There was no significant difference in genotype or allele frequencies between cases and controls in the SVD group or LVD group, other than a small association between the GG genotype of PON3 and females with LVD (p = 0.03, OR = 2). PON2-311 "CC" genotype (SS variant) was higher in male cardioembolic (CE) stroke patients than in male controls (p = 0.03, OR = 2.05).

There was no association between lipid profile (LDL, HDL, total cholesterol/HDL ratio or triglycerides) and PON genotype in the stroke population. We also studied the association between PON genotype and full lipid profile in 181 of the controls. No differences were found in VLDL-Cholesterol, IDL, LDL, HDL2, HDL3, and total cholesterol concentrations in females or males between different genotypes of PON1-192, PON1-55, PON2-148 or PON3-1. VLDL-Triglyceride was higher in females with "GG" PON3-3 genotype (VLDL: AA genotype 69.8, "AG" genotype 77.8, "GG" genotype 116.0; p = 0.036).

Haplotype analysis was performed using PHASE version 2.02 and EHPLUS programs. The PHASE program [27], resulted in reconstruction of 16 different haplotypes in cases and controls. Overall haplotype frequencies in cases and controls were not significantly different (p = 0.19). However, some individual haplotypes were more frequent in one group than the other. Overall, the 112211 haplotype (1= frequent allele, 2= rare allele) was present at a higher frequency among cases than controls (16.62% vs 12.35%, p-value = 0.015, OR = 1.42 (1.07–1.87)). In contrast, 111121 was less frequent in cases than in controls (2.27% vs 4.81%, p = 0.006, OR = 0.46 (0.26–0.81)). There were also some differences in haplotype combination (genotype distribution) between cases and controls as follows: the "112211, 112221" haplotype (cases 10.6%, controls 5.2%: p = 0.005), the "111111, 112221" haplotype (cases 4%, controls 7.9%: p = 0.023).

We repeated analyses using EHPLUS [28] to compare haplotype arrangements in cases and controls. With this method, there was a significant difference (p = 0.005, df, 63) between groups. The most frequent haplotype in cases was 112211 and in controls 111111, while with PHASE2 the commonest haplotype for both groups was 112221. The EHPLUS program generated 64 different haplotypes both in cases and controls but only 32 had a frequency of more than 1%.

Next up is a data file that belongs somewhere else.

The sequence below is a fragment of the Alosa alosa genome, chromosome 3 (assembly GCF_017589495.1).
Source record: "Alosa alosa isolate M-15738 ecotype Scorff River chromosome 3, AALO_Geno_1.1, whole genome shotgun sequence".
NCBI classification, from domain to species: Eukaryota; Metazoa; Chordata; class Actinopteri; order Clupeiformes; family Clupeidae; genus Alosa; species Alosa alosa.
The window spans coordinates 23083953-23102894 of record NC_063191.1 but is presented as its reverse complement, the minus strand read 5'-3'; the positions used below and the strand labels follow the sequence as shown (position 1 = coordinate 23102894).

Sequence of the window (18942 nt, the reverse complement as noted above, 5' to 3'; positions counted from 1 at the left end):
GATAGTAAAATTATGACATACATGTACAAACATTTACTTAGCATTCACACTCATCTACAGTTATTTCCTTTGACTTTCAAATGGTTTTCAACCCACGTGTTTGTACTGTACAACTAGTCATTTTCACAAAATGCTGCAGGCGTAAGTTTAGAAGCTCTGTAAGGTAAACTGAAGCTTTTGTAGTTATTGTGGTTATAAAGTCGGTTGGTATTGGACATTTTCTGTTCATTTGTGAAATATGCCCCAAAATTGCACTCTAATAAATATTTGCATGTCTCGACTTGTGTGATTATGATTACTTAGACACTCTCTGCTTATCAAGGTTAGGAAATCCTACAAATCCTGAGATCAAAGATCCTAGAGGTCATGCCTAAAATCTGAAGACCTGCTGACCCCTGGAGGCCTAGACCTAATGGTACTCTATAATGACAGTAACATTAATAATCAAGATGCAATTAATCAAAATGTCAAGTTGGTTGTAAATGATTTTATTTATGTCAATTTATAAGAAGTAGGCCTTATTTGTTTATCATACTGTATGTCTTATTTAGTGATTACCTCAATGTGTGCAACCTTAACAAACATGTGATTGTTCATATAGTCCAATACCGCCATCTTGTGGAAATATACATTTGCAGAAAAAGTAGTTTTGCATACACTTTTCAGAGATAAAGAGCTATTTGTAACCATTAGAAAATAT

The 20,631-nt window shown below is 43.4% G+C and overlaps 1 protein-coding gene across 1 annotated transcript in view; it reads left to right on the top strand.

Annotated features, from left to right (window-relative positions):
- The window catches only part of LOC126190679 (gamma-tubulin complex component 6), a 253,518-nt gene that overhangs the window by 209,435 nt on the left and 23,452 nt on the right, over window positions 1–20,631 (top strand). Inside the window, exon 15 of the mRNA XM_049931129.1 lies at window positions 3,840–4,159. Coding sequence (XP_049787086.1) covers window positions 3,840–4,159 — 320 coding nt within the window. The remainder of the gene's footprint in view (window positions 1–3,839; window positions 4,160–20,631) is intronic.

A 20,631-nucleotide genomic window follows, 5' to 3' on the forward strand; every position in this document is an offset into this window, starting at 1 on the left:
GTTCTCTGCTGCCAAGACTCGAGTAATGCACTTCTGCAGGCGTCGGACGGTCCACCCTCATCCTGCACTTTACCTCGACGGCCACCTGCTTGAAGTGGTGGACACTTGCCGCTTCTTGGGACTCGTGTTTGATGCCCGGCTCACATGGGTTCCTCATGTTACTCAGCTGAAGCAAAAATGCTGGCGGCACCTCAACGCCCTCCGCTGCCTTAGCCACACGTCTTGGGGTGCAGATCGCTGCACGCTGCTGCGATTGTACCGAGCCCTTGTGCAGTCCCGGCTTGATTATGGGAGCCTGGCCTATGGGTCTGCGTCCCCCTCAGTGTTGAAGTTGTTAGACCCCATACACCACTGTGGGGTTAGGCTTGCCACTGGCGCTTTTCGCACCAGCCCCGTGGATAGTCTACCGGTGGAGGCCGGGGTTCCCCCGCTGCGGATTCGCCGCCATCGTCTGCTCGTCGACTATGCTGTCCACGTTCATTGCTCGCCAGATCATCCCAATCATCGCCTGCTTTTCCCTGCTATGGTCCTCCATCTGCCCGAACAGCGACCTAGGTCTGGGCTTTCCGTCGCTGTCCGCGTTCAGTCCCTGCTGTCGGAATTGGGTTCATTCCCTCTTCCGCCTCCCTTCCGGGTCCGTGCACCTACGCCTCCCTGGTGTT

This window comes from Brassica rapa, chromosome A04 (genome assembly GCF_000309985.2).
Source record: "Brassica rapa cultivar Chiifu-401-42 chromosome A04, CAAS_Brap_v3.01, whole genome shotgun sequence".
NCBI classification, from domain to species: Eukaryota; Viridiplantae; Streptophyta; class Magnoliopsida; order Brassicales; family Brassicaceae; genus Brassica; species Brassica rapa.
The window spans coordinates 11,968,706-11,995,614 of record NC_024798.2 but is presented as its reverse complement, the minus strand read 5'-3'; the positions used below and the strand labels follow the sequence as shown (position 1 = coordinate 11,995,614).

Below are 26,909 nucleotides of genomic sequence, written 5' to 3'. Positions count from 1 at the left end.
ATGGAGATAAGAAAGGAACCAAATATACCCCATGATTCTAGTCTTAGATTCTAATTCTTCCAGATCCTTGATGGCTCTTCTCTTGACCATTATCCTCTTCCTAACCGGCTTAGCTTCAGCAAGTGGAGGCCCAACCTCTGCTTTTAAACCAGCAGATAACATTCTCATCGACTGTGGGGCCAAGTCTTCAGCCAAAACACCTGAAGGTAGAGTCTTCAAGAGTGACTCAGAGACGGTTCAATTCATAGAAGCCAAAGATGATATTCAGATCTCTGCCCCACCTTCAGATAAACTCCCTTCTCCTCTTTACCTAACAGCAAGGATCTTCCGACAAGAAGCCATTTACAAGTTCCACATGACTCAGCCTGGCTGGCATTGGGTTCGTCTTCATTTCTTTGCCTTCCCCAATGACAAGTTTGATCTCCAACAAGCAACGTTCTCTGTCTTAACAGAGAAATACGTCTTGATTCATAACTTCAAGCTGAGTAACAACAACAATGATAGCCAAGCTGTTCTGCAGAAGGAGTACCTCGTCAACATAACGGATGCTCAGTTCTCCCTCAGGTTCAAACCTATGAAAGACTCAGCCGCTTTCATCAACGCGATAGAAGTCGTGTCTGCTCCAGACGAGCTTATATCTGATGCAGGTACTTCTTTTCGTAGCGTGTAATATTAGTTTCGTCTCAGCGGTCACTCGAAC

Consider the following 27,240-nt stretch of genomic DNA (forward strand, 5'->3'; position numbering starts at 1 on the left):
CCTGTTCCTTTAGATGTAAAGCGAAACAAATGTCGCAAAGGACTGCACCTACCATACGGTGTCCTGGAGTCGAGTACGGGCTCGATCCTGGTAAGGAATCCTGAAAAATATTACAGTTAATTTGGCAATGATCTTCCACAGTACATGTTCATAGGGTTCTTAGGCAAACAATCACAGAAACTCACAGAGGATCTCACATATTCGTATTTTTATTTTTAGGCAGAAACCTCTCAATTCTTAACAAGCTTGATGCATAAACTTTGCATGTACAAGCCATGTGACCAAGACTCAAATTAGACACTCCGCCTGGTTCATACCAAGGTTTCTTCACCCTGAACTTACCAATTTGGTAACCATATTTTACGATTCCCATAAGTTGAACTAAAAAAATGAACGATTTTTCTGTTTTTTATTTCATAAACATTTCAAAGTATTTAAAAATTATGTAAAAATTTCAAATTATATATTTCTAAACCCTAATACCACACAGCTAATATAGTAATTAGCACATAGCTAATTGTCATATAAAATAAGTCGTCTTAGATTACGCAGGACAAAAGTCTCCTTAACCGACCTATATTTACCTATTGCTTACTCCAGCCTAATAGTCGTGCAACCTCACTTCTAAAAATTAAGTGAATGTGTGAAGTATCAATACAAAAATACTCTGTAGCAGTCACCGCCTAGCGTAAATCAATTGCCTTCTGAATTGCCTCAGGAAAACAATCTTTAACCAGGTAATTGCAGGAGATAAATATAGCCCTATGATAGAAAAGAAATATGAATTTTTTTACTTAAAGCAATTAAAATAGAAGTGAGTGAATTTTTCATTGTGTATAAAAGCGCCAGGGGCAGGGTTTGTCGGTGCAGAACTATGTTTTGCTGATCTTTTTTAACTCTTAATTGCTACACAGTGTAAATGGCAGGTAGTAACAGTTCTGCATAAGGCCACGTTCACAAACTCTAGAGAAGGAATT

Discussion

PON1 and PON2 are possible candidate genes for atherosclerotic diseases, especially coronary heart disease (CHD), but findings are inconsistent. In a recent meta-analysis of 43 studies [29], the 5 largest studies estimated the per-allele risk ratio at 1.05 for PON1-192 R (B) allele and combined analyses of studies of the PON1-55 M and PON2-311 C variants showed no significant overall associations with CHD. This differs from a recent study [30], not included in the meta-analysis, which suggested that the picture remains complicated. While there have been fewer studies in ischaemic stroke, there is some evidence of a role for the PON1-192 RR (BB) genotype and also for the PON1 (C-107T) allele in younger ischaemic stroke patients [13,14,31]. A recently published study of 81 stroke patients and 2053 controls from the CARE study also suggested a role for PON1-192 in predisposing to stroke, with no association with polymorphisms of the other PON genes. In contrast to this study, haplotype analysis or stroke subtyping was not performed [32]. There is evidence that paraoxonase (PON1) phenotype may predict vascular disease more accurately than genotype alone [33]. Due to logistical constraints in the current study it was not possible to measure PON1 phenotype, but future vascular studies should consider this.

As there are ethical difficulties in gaining consent from incapacitated individuals, this is not a study based on incident stroke. It is acknowledged therefore that patients with more severe stroke may not be included. However, the TOAST classification has similar distribution to other studies. The distribution of other vascular risk factors shows that these are high risk individuals. They form a subgroup of a Scottish stroke population which has been demonstrated to have an association with 5-lipoxygenase activating protein, an important mediator of the activity of cellular 5-Lipoxygenase (5-LO) which is a key enzyme in the biosynthesis of leukotrienes, and may thus be involved in atherosclerosis by proinflammatory mechanisms [34]. While a large number of individuals were unclassifiable by TOAST criteria, they all had CT evidence of ischaemic stroke. Individuals with cardioembolic stroke were also included. While these individuals may have a different underlying mechanism for their event, the role of oxidative stress through lipids driving atherothrombosis is likely to underlie the cardiac disease in most of these individuals.